Scaling and Normalization of Binary Data

NI High-Speed Digitizers Help (NI-SCOPE)

Edition Date: January 2017

Part Number: 370592AB-01

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In a normal acquisition, you cannot assume that the binary data maps perfectly to the vertical range. For example, if you fetch 16-bit binary data, you might expect that the positive full scale binary value corresponds to the maximum positive voltage of the vertical range, and that the negative full scale binary value corresponds to the maximum negative voltage. This is not the case, however, for a number of reasons.

First, the full scale of the ADC is not mapped to the vertical range. A few codes on the positive and negative ends are left as headroom, in case the input signal slightly exceeds the specified vertical range. Second, the binary values do not account for the required corrections to gain and offset based on calibration data. If you fetch binary data, you can convert to voltage values using the gain and offset values from the wfmInfo struct or use the niScope Get Scaling Coefficients VI or the niScope_GetScalingCoefficients function to get these coefficients. These values account for the ADC normalization and calibration data.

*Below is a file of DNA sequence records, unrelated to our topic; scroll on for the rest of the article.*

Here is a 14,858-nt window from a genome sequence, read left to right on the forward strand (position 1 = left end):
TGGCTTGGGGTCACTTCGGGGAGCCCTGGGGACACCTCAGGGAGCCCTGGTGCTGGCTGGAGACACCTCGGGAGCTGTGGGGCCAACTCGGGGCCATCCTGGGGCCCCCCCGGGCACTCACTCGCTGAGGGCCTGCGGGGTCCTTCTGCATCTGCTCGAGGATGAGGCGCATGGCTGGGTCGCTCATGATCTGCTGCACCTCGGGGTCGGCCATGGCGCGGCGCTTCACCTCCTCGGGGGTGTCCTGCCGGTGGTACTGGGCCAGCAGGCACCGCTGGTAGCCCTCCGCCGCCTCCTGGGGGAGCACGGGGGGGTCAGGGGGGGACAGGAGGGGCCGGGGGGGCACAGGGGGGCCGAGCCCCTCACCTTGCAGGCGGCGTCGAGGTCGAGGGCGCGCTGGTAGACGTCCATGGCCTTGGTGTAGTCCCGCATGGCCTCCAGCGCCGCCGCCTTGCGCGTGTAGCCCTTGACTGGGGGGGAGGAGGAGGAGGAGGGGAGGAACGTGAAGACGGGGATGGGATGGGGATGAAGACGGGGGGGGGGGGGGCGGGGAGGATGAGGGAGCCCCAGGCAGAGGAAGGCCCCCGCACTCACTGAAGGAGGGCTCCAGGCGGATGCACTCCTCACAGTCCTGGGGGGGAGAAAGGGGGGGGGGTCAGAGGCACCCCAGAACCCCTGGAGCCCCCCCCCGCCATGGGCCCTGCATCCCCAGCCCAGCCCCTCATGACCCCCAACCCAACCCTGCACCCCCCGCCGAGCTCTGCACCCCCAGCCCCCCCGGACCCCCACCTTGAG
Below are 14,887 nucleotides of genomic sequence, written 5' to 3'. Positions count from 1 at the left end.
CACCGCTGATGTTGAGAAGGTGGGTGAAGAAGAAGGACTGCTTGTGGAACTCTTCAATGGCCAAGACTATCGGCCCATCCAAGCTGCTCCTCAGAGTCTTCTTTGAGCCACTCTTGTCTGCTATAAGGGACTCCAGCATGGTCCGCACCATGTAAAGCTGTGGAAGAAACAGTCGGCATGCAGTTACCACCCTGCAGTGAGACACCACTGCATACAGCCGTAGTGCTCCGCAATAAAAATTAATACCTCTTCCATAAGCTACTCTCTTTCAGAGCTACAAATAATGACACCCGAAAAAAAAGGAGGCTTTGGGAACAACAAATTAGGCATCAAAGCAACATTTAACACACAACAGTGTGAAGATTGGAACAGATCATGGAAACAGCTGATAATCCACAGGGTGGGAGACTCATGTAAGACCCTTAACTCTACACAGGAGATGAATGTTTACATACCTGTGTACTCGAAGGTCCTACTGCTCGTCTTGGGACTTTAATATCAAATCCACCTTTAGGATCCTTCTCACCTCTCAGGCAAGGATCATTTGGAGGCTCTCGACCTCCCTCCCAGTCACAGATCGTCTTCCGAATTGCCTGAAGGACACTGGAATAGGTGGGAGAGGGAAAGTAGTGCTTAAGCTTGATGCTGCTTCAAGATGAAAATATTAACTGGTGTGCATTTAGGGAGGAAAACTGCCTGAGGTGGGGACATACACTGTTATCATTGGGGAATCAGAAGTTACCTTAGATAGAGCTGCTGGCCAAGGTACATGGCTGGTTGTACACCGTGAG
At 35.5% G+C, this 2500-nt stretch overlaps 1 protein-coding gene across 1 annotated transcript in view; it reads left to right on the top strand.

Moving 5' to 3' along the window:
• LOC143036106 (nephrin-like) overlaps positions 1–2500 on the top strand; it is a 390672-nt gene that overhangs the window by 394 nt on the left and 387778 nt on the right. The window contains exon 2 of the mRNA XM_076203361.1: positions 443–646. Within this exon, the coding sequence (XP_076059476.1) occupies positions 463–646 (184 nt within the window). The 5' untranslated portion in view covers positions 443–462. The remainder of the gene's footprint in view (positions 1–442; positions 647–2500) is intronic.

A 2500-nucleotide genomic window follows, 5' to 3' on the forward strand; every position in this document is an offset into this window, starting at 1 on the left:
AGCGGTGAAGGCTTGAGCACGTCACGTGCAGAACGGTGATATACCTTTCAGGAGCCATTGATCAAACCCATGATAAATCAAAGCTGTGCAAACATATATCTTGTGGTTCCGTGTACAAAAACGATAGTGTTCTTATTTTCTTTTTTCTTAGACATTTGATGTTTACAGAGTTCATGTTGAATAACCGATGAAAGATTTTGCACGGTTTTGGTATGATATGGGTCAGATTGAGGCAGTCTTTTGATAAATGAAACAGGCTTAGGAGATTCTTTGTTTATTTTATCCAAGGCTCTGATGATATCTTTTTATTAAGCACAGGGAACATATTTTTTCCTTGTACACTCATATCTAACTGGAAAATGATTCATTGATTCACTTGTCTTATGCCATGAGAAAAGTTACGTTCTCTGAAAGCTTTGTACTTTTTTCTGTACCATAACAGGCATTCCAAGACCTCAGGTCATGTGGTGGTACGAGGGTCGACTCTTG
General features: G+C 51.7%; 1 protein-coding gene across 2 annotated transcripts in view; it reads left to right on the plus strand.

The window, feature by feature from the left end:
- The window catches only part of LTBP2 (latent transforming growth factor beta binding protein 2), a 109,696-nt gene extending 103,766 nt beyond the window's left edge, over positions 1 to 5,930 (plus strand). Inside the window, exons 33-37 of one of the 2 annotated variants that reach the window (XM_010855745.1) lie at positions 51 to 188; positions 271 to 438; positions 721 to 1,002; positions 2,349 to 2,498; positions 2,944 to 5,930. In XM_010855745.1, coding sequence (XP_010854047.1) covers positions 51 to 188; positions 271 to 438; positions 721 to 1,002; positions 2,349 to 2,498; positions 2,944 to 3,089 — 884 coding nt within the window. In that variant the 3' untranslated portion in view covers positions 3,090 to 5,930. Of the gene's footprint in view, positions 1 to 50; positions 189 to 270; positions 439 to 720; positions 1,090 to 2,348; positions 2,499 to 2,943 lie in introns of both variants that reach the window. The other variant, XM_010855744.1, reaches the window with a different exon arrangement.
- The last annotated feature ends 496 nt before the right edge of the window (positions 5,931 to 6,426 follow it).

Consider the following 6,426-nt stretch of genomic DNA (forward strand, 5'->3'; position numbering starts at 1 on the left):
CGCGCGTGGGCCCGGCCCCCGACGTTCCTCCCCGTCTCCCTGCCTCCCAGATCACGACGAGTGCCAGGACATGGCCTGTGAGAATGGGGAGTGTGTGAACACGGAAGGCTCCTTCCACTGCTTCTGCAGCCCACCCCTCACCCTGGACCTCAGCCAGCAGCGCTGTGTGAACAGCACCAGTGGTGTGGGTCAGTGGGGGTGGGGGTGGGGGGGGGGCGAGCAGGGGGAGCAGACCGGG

Voltage = (Binary Value × Gain) + Offset

To get binary data that accounts for both ADC normalization and calibration, use the niScope Get Normalization Coefficients VI or the niScope_GetNormalizationCoefficients function. Applying gain and offset from the normalization coefficients results in a range of binary values that maps exactly to the vertical range you configure.

Normalized Binary Data = (Binary Value × Gain) + Offset

Voltage = Normalized Binary Data × (Range/2resolution in bits)

In a normal acquisition, you must know the gain and offset values to correctly convert the binary data to voltage values. After applying gain and offset values from the niScope Get Normalization Coefficients VI or the niScope_GetNormalizationCoefficients function, you can assume the following:

  • The maximum positive binary value maps to the maximum positive voltage of the vertical range.
  • The maximum negative binary value maps to the maximum negative voltage of the vertical range.
  • The vertical range is divided evenly across the possible binary values.

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